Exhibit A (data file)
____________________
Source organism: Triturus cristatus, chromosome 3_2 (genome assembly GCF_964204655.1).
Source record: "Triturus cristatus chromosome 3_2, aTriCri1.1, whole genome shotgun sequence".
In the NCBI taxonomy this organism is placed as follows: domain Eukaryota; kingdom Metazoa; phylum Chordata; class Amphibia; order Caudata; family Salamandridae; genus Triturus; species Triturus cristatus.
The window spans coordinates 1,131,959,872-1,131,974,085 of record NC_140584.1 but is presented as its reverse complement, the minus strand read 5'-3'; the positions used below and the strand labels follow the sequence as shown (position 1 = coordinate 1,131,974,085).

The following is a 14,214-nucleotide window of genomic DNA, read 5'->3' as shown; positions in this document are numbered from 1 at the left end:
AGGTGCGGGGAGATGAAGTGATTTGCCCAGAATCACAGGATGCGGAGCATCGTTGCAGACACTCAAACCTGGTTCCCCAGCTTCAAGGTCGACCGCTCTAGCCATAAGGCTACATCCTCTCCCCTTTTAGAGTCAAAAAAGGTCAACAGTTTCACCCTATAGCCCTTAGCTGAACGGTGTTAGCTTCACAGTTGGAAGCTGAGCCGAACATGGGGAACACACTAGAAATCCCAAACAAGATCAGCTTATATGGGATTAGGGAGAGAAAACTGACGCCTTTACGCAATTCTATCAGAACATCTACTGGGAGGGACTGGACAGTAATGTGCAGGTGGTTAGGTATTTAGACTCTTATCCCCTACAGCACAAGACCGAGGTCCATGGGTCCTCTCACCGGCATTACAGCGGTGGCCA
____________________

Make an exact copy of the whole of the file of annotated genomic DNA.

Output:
Source organism: Triturus cristatus, chromosome 3_2 (genome assembly GCF_964204655.1).
Source record: "Triturus cristatus chromosome 3_2, aTriCri1.1, whole genome shotgun sequence".
In the NCBI taxonomy this organism is placed as follows: domain Eukaryota; kingdom Metazoa; phylum Chordata; class Amphibia; order Caudata; family Salamandridae; genus Triturus; species Triturus cristatus.
The window spans coordinates 1,131,959,872-1,131,974,085 of record NC_140584.1 but is presented as its reverse complement, the minus strand read 5'-3'; the positions used below and the strand labels follow the sequence as shown (position 1 = coordinate 1,131,974,085).

The following is a 14,214-nucleotide window of genomic DNA, read 5'->3' as shown; positions in this document are numbered from 1 at the left end:
AGGTGCGGGGAGATGAAGTGATTTGCCCAGAATCACAGGATGCGGAGCATCGTTGCAGACACTCAAACCTGGTTCCCCAGCTTCAAGGTCGACCGCTCTAGCCATAAGGCTACATCCTCTCCCCTTTTAGAGTCAAAAAAGGTCAACAGTTTCACCCTATAGCCCTTAGCTGAACGGTGTTAGCTTCACAGTTGGAAGCTGAGCCGAACATGGGGAACACACTAGAAATCCCAAACAAGATCAGCTTATATGGGATTAGGGAGAGAAAACTGACGCCTTTACGCAATTCTATCAGAACATCTACTGGGAGGGACTGGACAGTAATGTGCAGGTGGTTAGGTATTTAGACTCTTATCCCCTACAGCACAAGACCGAGGTCCATGGGTCCTCTCACCGGCATTACAGCGGTGGCCA